NFL Draft Prospect Breakdown: Rashaan Evans

Other Breakdowns

Quenton Nelson – 93/100
Saquon Barkley
 – 92/100
Tremaine Edmunds – 89/100
Bradley Chubb – 89/100
Derwin James – 88/100
Roquan Smith – 87/100
Minkah Fitzpatrick – 87/100
Harold Landry – 85/100
Will Hernandez – 84/100
Baker Mayfield – 84/100
Sam Darnold – 83/100
Josh Rosen – 83/100
Lamar Jackson – 82/100
Marcus Davenport – 82/100
Calvin Ridley – 81/100
Josh Allen – 77/100
Leighton Vander Esch – 77/100

Stats, Awards, and Accolades

evans

Class: Senior
Height: 6’2″
Weight: 232 lbs
Awards & Accolades: Second Team All-SEC (2017), First Team All-American (2017)

Evans played meaningful snaps all four years at Alabama, and increased his sack total each and every year, including a 13 tackle for loss, six-sack campaign in his senior year that netted him All-American honors. Evans did not run or bench press at the combine, but in the past he has ran in the low 4.6 range, a little bit above average for linebackers. He doesn’t rely on pure athleticism like you see with many players in this draft, his pass rushing technique is top notch after four years under Saban.

For this breakdown, I rewatched two of Evans’ games from his senior year. I watched the primetime rivalry game against LSU, as well as the College Football Playoff semifinal against Clemson, which also happened to be in primetime. Those two offenses ranked 22nd and 21st respectively in Bill Connely’s offensive rankings for the 2017 season, and because they were both on big stages, I will get a chance to see how Rashaan Evans performs under pressure.

Pros

Big hitter
Nasty, mean streak
Can be an edge rusher
Could also play linebacker
High football IQ
Solid in pass coverage
Good bend
Great hands in pass rush
Many ways to shed blocks
Fits perfectly as a sam linebacker
Played tough competition

Cons

Tackles high
Can over pursue
Bites on play action too often
Can miss on tackles
Was injured in 2017

Grades

Speed – 7.5/10
Coverage – 7/10
Tackling – 8.5/10
Block-Shedding – 8.5/10
Pass Rush – 9.5/10

Scheme Fits

Middle Linebacker – 9/10
Weak-Side Linebacker – 6.5/10
Strong-Side Linebacker – 10/10

Overall Grade: 84/100

A reminder, this where I think he should go, not where he will go, these rankings also DO NOT take into account positional importance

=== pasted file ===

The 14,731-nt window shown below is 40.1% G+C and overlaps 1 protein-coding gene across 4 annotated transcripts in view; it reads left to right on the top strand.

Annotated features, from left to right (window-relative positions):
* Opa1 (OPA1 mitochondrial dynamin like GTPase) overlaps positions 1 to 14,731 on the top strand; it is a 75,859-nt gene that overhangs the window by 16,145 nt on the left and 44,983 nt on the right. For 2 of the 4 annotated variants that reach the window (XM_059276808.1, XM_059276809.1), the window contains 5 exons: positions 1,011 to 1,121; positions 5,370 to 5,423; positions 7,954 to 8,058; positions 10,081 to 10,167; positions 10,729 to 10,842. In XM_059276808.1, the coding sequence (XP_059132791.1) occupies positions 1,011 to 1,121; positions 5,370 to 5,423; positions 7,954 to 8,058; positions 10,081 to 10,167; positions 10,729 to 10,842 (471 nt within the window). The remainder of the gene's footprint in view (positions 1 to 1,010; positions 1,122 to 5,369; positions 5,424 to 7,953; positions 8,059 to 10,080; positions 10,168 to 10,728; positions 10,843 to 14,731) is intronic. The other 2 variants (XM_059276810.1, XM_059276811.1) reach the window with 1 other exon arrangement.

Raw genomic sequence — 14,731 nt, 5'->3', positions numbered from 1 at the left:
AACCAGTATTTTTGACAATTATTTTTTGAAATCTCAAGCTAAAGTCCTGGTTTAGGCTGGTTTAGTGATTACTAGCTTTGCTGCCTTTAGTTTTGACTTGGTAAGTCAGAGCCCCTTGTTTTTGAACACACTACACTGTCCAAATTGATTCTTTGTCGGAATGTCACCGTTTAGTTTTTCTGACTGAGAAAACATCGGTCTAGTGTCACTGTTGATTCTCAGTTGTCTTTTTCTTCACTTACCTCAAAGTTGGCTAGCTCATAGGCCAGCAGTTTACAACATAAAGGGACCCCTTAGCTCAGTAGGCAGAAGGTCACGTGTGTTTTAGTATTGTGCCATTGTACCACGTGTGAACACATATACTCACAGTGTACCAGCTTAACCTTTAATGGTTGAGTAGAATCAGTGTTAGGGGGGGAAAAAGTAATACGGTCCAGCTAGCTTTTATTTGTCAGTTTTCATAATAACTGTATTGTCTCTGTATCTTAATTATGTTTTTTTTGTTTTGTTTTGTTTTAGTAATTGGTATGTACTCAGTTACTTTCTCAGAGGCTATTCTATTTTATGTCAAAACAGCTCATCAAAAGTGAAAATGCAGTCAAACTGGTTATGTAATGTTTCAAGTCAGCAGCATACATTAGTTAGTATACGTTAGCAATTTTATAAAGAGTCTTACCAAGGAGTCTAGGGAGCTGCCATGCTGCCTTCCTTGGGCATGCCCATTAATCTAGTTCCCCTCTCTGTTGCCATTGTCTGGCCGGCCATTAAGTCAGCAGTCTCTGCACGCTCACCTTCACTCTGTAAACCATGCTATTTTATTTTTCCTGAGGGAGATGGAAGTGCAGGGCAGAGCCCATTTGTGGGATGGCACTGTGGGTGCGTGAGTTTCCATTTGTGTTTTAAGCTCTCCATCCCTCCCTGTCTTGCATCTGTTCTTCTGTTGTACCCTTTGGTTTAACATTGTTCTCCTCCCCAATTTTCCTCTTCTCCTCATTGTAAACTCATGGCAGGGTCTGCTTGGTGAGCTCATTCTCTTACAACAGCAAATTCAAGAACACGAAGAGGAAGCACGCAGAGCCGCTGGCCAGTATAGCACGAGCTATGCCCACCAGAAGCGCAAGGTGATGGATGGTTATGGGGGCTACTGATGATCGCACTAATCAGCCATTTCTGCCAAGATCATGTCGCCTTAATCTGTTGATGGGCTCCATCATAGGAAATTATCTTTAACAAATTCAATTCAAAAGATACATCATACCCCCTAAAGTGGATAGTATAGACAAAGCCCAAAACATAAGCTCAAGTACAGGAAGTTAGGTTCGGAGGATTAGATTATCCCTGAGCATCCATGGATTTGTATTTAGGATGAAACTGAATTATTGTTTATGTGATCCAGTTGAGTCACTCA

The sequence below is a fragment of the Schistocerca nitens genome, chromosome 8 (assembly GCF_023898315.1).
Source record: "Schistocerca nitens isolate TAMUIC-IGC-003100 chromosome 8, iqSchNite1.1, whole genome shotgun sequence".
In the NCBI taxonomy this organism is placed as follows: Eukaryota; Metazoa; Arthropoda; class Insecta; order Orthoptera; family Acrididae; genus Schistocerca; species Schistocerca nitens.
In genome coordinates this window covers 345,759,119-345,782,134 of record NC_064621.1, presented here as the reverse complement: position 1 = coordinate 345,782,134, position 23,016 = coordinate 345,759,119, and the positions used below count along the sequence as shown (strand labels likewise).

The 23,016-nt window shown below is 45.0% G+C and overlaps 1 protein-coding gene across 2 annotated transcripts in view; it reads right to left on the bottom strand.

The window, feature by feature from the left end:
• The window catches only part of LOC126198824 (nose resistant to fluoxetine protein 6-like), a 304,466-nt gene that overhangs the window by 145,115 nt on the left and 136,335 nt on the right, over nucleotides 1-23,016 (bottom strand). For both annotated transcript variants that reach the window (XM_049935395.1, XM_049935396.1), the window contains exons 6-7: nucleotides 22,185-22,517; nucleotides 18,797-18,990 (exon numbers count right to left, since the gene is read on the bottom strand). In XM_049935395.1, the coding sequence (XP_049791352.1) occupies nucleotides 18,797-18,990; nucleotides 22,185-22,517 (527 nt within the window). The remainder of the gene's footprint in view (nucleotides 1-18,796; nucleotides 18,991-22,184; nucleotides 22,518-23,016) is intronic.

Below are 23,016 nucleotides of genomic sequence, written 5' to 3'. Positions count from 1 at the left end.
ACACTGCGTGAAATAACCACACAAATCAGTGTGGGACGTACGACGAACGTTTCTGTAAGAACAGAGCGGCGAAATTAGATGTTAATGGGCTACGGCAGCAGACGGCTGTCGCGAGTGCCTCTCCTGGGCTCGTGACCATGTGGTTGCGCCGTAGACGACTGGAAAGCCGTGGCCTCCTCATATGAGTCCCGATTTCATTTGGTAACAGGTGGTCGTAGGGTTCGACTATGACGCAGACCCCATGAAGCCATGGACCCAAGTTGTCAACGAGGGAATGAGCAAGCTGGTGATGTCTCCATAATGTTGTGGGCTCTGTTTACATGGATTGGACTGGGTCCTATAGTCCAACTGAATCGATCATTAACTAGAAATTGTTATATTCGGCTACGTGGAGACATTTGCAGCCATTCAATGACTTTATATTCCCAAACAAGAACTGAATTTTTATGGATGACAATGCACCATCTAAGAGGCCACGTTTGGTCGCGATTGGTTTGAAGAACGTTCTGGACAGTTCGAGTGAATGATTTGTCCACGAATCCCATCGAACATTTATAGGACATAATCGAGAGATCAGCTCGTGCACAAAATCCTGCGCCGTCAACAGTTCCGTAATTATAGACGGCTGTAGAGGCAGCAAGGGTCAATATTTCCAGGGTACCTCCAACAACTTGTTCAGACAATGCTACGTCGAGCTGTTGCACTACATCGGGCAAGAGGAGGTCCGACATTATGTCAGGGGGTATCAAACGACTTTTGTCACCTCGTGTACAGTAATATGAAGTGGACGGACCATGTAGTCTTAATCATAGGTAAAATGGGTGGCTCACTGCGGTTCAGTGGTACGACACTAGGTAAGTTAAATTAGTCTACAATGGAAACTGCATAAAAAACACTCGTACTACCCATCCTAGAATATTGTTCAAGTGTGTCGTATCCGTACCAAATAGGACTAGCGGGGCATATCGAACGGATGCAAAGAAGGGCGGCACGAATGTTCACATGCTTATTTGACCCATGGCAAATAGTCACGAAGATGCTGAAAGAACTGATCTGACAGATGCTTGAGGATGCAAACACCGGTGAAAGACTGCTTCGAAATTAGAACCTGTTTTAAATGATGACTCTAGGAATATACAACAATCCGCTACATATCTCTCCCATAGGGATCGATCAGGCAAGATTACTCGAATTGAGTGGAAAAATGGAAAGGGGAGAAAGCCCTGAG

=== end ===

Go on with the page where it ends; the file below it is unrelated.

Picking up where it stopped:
90+ Superstar
85+ Elite Player (Top Ten)
80+ First Round Talent
77+ Second Round Talent
74+ Third Round Talent
66+ Third Day Talent (Rounds 4-7)

10/10 Rating – Best in the class or close to it
7.5/10 Rating – Average
5/10 Rating – Poor

Evans isn’t the most physically gifted athlete, but over the course of his four years at Alabama, he has developed some of the best pass rushing skills for any linebacker I evaluated this season. Evans has a great first step, nice bend, he flips his hips, he makes very good use of hands, and can bat defenders off of him consistently. Evans is solid, but not great in coverage, he can get the job done at times, and is very good at anticipating where the ball will be thrown. Evans occasionally plays with a hand in the dirt, but to me he would fit best as a linebacker at the NFL level, most likely a sam, but he could play inside linebacker if a team needed him to. My biggest criticism of Evans would be that he can become too aggressive, and overpursue a ball carrier that might not have the ball. By that I mean that he bites on play action a lot, and that is something that will need to be worked on when he gets into an NFL linebackers’ room.

I do think I am higher on Evans than most, I see him as a top fifteen player in the draft while the NFL likely will draft him late in the first round. To me, Evans is everything you want in a sam linebacker, he has decent size, is one of the best blitzers from the second level in the class, he has great hands to bat defenders off of him, and he is solid if you ever need to drop him back in zone coverage. As I said, he will likely be a top fifteen player on my big board, but is more likely to be in the 20s for most NFL teams

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